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Stewart Mandel

Return of the Ol' Ball Coach

Spurrier could help talented Gamecocks ... but for how long?

Posted: Thursday November 18, 2004 1:32AM; Updated: Thursday November 18, 2004 12:19PM

  Steve Spurrier
Steve Spurrier is reportedly headed back to the college game after an unsuccessful stint in the NFL.
Doug Pensinger/Getty Images

What once seemed like a far-fetched rumor now appears to be reality.

Any day now -- probably following his team's regular-season finale Saturday against Clemson -- South Carolina coach Lou Holtz is expected to announce his retirement. Steve Spurrier, a former adversary of the Gamecocks, is reportedly waiting in the wings.

According to The Tennessean, the former Florida coach has agreed in principle to replace Holtz next season, assuming the 67-year-old steps down. Other recent reports indicated a South Carolina representative had contacted Spurrier to gauge his interest, and Graham Spurrier, the coach's brother, told the The State in Columbia, S.C., "there's no doubt he'll definitely have serious talks with South Carolina if coach Holtz resigns.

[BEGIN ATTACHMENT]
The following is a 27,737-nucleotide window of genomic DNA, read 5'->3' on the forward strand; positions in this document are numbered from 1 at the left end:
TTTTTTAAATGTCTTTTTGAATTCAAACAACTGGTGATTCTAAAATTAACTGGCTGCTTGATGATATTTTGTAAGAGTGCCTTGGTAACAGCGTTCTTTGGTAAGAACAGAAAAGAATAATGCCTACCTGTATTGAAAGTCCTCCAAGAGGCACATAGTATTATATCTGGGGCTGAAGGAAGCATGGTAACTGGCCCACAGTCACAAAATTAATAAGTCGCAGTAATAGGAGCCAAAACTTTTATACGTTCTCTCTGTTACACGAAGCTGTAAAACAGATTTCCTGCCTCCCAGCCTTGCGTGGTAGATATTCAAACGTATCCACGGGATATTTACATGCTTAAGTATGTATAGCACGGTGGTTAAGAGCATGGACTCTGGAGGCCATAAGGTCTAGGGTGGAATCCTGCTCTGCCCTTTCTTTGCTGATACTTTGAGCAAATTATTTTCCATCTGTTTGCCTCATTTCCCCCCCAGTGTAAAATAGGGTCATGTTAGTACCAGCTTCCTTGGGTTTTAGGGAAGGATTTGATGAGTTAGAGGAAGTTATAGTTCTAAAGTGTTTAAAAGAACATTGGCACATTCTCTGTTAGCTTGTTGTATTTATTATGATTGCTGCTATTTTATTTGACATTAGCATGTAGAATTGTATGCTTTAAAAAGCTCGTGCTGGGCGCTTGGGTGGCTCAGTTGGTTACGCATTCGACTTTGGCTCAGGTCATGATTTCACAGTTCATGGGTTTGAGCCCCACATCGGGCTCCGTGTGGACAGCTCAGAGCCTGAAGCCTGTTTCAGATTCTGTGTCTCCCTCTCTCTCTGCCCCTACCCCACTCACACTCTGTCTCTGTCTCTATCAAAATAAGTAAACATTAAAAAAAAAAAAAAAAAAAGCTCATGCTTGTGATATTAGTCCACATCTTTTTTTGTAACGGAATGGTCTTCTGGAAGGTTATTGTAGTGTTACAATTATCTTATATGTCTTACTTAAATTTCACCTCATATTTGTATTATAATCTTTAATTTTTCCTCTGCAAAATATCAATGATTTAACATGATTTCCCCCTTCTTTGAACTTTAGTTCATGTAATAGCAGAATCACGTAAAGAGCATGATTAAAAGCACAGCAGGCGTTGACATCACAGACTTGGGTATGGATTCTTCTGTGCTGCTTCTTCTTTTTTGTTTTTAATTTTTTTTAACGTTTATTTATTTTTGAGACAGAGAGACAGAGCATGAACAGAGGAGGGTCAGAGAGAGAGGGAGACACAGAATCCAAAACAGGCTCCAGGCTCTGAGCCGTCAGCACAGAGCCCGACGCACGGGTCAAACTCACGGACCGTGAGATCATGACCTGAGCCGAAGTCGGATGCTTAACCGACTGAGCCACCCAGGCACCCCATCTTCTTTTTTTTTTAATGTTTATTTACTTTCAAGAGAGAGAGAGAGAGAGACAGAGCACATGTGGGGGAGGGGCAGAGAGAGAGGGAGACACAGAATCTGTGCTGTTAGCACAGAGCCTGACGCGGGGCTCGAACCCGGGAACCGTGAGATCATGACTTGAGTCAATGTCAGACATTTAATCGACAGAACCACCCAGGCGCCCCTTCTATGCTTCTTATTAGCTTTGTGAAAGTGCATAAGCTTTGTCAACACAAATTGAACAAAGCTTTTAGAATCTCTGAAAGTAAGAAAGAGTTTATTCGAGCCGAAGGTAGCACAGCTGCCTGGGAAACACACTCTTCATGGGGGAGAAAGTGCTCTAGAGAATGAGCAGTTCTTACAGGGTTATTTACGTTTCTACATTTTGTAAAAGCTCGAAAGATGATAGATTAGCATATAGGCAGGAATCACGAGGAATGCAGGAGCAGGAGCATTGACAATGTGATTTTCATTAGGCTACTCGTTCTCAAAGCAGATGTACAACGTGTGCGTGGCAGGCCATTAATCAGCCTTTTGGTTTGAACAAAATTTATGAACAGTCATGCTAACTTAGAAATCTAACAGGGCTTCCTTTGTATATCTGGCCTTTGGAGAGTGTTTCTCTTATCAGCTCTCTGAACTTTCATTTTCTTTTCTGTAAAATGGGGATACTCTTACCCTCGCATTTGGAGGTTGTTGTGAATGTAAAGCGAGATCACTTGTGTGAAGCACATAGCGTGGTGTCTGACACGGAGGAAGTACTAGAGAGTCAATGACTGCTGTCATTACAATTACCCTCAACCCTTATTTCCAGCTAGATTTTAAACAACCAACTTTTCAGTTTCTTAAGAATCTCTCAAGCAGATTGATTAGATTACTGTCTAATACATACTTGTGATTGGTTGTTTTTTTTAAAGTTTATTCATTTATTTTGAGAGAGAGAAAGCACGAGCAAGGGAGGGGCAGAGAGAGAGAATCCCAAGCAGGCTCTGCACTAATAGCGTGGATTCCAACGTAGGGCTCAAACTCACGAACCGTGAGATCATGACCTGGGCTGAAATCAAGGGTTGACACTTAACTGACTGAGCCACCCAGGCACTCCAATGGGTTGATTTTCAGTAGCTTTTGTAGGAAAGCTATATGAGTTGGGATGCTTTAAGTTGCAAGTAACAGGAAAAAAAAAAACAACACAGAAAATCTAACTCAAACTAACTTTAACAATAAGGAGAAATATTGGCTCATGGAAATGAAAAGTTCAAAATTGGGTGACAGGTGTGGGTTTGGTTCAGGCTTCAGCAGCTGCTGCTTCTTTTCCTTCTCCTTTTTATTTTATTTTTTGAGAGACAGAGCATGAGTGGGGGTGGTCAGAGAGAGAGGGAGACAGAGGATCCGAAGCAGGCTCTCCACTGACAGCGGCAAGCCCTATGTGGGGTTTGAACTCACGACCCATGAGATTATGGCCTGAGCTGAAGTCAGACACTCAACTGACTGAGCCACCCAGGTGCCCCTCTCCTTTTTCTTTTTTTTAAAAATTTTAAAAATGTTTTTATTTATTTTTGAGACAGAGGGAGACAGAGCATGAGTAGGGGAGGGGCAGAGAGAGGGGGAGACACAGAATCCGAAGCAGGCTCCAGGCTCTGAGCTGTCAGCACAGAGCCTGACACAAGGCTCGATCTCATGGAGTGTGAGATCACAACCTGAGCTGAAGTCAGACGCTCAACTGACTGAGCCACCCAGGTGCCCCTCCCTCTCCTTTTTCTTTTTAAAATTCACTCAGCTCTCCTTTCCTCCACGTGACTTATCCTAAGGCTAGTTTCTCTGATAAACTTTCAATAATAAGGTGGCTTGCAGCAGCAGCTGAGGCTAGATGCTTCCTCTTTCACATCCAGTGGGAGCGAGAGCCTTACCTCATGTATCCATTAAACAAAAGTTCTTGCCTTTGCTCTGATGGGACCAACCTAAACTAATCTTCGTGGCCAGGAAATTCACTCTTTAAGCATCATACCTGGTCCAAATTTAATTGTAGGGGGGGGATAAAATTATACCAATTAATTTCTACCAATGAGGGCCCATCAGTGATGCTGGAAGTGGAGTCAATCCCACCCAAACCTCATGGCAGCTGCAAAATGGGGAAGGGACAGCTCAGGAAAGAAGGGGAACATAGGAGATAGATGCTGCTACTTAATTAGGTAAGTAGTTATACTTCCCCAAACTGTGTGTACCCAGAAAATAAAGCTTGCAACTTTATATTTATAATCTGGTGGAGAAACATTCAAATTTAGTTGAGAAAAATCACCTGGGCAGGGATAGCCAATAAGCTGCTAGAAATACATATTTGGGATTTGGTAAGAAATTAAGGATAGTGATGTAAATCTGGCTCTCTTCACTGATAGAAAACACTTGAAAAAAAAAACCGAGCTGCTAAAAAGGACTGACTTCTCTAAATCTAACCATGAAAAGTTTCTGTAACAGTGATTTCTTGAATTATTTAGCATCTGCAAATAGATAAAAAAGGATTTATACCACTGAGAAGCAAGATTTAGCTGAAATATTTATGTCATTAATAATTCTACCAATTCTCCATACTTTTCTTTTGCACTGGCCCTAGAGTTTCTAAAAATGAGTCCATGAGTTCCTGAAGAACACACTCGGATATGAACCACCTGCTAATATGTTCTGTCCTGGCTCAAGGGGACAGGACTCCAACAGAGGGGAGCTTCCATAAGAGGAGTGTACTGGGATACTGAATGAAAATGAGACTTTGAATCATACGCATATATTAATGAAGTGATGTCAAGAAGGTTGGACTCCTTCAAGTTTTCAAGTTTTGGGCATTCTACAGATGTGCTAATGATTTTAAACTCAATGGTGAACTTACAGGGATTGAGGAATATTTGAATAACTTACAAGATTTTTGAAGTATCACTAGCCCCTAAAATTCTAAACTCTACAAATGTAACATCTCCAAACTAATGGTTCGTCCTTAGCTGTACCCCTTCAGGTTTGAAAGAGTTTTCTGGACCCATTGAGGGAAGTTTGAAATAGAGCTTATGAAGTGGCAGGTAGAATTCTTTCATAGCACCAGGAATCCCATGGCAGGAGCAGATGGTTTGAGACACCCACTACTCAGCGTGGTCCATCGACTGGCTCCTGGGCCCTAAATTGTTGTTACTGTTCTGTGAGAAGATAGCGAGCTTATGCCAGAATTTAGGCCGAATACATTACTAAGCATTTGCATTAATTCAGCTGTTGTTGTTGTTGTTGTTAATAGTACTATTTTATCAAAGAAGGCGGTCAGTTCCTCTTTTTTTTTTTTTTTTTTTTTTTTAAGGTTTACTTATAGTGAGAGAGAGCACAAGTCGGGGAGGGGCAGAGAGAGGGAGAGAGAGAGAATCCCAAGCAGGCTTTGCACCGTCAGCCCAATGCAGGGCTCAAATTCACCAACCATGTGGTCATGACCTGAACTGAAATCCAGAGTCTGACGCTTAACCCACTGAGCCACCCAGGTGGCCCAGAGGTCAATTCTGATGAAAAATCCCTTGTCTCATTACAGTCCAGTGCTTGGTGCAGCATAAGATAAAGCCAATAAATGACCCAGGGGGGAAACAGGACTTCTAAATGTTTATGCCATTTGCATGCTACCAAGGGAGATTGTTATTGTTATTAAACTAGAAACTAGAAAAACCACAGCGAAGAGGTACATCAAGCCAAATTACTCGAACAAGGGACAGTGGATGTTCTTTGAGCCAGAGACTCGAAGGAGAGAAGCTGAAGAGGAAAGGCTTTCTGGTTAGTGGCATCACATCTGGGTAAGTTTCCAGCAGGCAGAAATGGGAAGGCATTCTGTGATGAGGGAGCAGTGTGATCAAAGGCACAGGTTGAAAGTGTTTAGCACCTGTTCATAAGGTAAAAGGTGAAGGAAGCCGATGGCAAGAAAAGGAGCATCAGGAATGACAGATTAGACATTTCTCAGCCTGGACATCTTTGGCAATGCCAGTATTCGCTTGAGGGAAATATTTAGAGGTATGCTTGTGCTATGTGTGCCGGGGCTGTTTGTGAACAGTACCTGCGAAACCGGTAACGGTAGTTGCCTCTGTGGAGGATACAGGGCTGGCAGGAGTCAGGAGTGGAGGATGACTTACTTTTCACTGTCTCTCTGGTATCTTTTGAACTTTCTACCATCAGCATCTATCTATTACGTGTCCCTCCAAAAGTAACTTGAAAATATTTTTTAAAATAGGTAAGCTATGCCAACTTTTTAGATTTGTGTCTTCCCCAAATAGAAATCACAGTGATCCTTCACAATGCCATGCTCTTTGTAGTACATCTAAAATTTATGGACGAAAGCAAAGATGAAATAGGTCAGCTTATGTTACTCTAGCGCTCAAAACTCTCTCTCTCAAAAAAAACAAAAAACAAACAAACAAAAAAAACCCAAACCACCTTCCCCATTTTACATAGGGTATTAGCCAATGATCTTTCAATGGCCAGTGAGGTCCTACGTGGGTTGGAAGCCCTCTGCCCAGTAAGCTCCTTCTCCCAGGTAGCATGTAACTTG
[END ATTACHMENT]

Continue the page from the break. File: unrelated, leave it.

Holtz hasn't exactly gone out of his way to quash the rumors about his retirement, either. Last week, he said "it would be great" if Spurrier were to succeed him. He then said on his weekly radio show, "You look at this football team for next year, regardless of who coaches it, this thing is going to go up. Whether it be me, whether it be Steve Spurrier, whether it be somebody else."

In many ways, Spurrier and South Carolina are a match made in heaven. It would allow the Ol' Ball Coach to return to the SEC, a conference he once dominated, at a low-pressure job in a warm-weather climate. Augusta National, where Holtz is a member, would be a short jaunt down I-20 for the avid golfer (and chairman Hootie Johnson is a South Carolinian). And while the Gamecocks are hardly a powerhouse, they're not in need of major rebuilding, either, something Spurrier would dread.